I could have easily taken 53,000 pictures of Bougainvillea because they were absolutely everywhere, but instead I collected a sizeable handful of the hot pink ones and pressed them in a book, and photographed only this stunning orange specimen, a much less common color.

This messed with my head for a second until I realized it’s the same Bougainvillea growing into a Cercis occidentalis.


I could not get closer to this for a better pic, but this thing was stunning and I am pretty sure it’s Bryophyllum daigremontianum.

Bamboo was a surprise! Someone must water this…


This garden was great! Pretty much all cacti, from the street all the way back to the small house which was set back about 50 feet.


This pretty little Asteraceae thing was very common.  I like it a lot in front of this dark wall.  That would be a great color for a house if all your plants are silvery.


Dramatic architectural palms like this really dominate the landscape, much the way conifers do in the Northwest (although of course the palms are much smaller overall).  Lower right is Euphorbia tirucalli, also very common here.

The “other” way of going about it — some folks have rocks and sand as their ground layer, and some actually have lawns.  You saw the airplane photo.  Still, it’s palms with Agave-Yucca-cactus underneath.  Very typical.  That hedge on the right is Nerium.


This Opuntia! I need to grow it.  Or at least some similarly purple one.  “Santa Rita” seems to be a name for this or something like it.


I confess I have no idea what any of this stuff is but I absolutely adore this little vignette.

And these! Callistemon ‘Little John’ was incredibly common!  You cannot walk two blocks without seeing one.  More likely, you’d see about ten of them.  It really is a great plant for zone 9 and up xeriscapes.  It looks good all the time.  These are quite common in Sydney too, by the way, so it doesn’t actually require a low/no water biome.


Parking lot plants … I could do endless posts about parking lot plants, really.  I don’t know why but I find it a fascinating subject.  Just one photo here, of a plant that surprised me.  I don’t even know what it is but I liked everything about this scene (except for my crap photo which was again because I couldn’t see the screen at all).  Just think: it made this flower and no one broke it off, peed on it (I mean probably not), ran into it with a shopping cart or a car door, or fell down drunk onto it.  Good job, Palm Springs.


And finally, what post about garden observations in an unfamiliar place would be complete without an investigation of likely weeds that people probably pull out of their gardens all the time? This roadside Physalis was cute as a button, I thought.  But as a Physalis, I can see it as one of those things that just appears everywhere and probably grows super vigorously and annoys the hell out of people.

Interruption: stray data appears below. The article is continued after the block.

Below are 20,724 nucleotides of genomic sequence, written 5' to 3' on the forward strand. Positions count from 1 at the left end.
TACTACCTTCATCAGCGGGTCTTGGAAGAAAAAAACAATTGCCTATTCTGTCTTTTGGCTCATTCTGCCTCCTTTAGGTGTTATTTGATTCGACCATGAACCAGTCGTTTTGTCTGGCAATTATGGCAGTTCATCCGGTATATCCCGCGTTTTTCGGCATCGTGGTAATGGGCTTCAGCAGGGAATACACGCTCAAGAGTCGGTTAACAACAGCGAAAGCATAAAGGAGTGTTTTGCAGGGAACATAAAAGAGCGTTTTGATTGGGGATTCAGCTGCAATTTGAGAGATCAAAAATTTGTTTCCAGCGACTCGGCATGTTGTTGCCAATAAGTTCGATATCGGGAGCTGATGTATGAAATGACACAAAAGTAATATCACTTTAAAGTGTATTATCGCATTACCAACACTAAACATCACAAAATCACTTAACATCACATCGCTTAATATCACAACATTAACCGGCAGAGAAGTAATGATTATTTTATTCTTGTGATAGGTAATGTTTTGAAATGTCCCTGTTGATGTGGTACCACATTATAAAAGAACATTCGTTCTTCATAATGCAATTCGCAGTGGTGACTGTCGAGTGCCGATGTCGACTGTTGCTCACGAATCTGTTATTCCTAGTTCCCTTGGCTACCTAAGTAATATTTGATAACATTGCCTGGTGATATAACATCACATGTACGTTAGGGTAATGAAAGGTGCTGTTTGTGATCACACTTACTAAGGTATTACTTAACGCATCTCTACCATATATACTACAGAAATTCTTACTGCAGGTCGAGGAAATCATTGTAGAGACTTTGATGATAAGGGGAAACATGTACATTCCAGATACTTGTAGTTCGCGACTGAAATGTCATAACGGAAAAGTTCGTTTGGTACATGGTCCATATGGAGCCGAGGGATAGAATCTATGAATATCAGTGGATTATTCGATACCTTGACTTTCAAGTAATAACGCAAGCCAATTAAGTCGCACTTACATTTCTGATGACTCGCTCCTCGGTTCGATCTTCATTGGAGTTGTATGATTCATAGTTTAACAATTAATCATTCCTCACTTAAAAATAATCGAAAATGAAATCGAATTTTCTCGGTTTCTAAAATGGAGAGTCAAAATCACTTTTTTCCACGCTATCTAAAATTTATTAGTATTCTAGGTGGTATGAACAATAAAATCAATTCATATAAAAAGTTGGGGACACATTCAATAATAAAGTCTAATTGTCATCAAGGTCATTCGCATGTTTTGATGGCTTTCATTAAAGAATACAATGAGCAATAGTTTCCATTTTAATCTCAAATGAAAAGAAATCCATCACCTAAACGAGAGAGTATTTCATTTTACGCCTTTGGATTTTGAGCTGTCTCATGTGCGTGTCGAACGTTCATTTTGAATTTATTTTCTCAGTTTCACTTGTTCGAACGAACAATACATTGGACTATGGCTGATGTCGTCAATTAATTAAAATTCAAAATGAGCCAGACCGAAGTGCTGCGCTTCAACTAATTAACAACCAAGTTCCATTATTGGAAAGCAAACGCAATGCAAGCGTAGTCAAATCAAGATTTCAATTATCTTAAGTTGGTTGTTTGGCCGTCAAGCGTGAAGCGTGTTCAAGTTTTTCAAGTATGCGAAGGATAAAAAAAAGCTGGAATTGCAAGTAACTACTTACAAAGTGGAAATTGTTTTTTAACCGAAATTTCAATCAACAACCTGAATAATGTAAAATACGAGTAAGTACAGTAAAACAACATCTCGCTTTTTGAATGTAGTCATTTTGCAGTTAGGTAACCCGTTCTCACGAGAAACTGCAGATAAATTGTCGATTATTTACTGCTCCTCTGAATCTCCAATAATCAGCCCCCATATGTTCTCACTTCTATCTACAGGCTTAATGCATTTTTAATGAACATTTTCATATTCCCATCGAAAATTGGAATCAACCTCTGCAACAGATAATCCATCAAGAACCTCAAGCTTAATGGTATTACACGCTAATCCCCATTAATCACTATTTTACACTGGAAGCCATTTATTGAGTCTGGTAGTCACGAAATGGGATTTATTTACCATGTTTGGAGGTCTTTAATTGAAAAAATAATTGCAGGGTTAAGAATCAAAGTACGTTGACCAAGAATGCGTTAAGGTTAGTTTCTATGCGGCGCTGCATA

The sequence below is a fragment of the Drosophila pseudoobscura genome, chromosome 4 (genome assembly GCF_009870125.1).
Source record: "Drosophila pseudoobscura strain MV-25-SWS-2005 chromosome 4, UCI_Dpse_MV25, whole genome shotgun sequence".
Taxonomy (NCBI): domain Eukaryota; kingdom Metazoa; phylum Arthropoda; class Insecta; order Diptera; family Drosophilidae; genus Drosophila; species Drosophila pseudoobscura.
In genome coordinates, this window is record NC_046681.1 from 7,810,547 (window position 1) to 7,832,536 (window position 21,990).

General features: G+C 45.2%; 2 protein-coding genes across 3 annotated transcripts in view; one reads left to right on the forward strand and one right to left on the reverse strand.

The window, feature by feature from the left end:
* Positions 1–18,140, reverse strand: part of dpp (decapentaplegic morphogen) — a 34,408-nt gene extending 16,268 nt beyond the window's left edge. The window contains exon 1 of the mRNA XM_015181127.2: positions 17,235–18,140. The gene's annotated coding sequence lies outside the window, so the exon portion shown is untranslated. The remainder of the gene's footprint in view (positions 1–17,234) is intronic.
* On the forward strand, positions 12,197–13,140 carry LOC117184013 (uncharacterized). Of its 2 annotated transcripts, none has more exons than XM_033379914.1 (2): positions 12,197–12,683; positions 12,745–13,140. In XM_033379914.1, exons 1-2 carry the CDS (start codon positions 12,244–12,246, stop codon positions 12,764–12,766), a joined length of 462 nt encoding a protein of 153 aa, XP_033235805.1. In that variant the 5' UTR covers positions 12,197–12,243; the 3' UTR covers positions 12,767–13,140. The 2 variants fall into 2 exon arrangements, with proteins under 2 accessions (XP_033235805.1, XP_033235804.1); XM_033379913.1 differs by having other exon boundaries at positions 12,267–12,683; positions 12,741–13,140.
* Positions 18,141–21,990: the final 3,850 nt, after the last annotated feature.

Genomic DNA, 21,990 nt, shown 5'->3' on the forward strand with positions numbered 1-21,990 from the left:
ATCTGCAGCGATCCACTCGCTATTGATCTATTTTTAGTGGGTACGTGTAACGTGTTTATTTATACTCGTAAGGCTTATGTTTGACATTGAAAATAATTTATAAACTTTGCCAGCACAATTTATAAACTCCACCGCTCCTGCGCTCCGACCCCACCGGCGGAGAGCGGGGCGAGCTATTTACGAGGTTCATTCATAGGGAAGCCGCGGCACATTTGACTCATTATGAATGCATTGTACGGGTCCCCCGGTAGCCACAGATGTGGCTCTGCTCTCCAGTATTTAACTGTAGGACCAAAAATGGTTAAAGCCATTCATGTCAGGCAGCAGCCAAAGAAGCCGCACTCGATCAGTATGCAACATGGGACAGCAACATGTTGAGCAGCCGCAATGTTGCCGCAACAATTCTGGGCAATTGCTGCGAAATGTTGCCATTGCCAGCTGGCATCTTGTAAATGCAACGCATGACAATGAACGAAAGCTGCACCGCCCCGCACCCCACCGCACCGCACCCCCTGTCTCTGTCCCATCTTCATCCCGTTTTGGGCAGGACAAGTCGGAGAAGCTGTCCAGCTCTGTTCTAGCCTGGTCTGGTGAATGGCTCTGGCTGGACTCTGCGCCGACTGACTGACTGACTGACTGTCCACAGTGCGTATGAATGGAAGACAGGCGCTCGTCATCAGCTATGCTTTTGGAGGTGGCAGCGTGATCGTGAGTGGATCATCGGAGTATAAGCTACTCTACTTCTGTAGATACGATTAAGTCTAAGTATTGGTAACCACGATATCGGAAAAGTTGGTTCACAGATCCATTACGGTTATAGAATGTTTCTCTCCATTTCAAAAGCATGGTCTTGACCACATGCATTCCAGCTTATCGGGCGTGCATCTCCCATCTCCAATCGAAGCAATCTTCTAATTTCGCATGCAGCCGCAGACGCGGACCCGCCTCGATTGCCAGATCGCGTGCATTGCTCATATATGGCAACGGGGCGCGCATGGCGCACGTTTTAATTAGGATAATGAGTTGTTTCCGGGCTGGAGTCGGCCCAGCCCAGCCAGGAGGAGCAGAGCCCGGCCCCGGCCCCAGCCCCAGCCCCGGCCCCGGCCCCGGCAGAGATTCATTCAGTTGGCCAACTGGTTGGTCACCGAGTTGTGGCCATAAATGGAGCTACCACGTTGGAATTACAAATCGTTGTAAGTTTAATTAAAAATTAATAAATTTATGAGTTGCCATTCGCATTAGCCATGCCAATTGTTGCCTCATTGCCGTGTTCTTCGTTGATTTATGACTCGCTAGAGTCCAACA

And from the same family here’s a big Datura wrightii I nearly tripped over.  What a beauty!


So what did I discover? That gardens here are a mix of native/xeriscape and not-native/non-xeriscape.  But if you take the lawns out of the equation, there are very few drought-intolerant plants. People seem to understand that is IS actually a desert.  Except for the lawns, which are clearly one of the most pervasive and indelible obsessions in the American landscape.

I discovered Opuntia!  I’ve noticed them before, but I’ve never been particularly interested.  Now they have my attention! You’ll see a LOT more of them in upcoming posts.

I realized I no longer hate palm trees.  I had such a bad trip living in Phoenix all those years ago and I associated palms – specifically Washingtonia – with that time and with these places I couldn’t stand to be.  But I’m over that and can certainly recognize that my psychosis isn’t the palms’ fault.  Now I can love them.  They’re like landscape exclamation points.  Or Greek columns.  Or fireworks.  Nah, not fireworks, I hate fireworks.  I never thought I’d say this but I actually wouldn’t mind having a palm or two in the garden.  Chamaerops humilis var. cerifera is on my list.

Overall plant diversity in cultivated landscapes and gardens seems low to me here.  I’m not sure if that’s accurate, or if that’s just the impression I got.  Despite that, this is a very colorful place and I love that aspect of it.

Ok, that’s it for the sidewalk tour.  Stay tuned for Part 2, the weird and wonderful Moorten Botanical Garden, and then Part 3 will be a trip to Joshua Tree National Park.


Winter Vegetable Garden, February 2018

The vegetable garden is always a year-round affair for me.  That doesn’t mean I actually harvest and eat things every month, but there is always activity.

I started these on January 18.  There are Walla Walla onions, two or three varieties of storage onions, two varieties of lettuce, leeks, and shallots.  There are also a few spinach plants in here too out of the picture frame.  Both lettuce varieties are particularly cold-hardy; later in the spring I’ll transition to different varieties that don’t need to be cold-hardy, and eventually in the summer we’ll get into varieties that are actually bolt-resistant and tolerant of heat.


In my 2nd seedling tray I have almost all peppers.  This one row is eggplant, and they’re up first! I sowed these seeds on January 26.


Outside now, in the back yard, we have some broccoli! I’m almost positive this is variety ‘Rudolph’ which is a purple sprouting type that doesn’t require vernalization, so it matures earlier, and slightly more uniformly? With more of an actual head? This is how it seems to me anyway, compared to regular purple sprouting broccoli which really doesn’t make a central head at all.  These plants are flipping beautiful, too.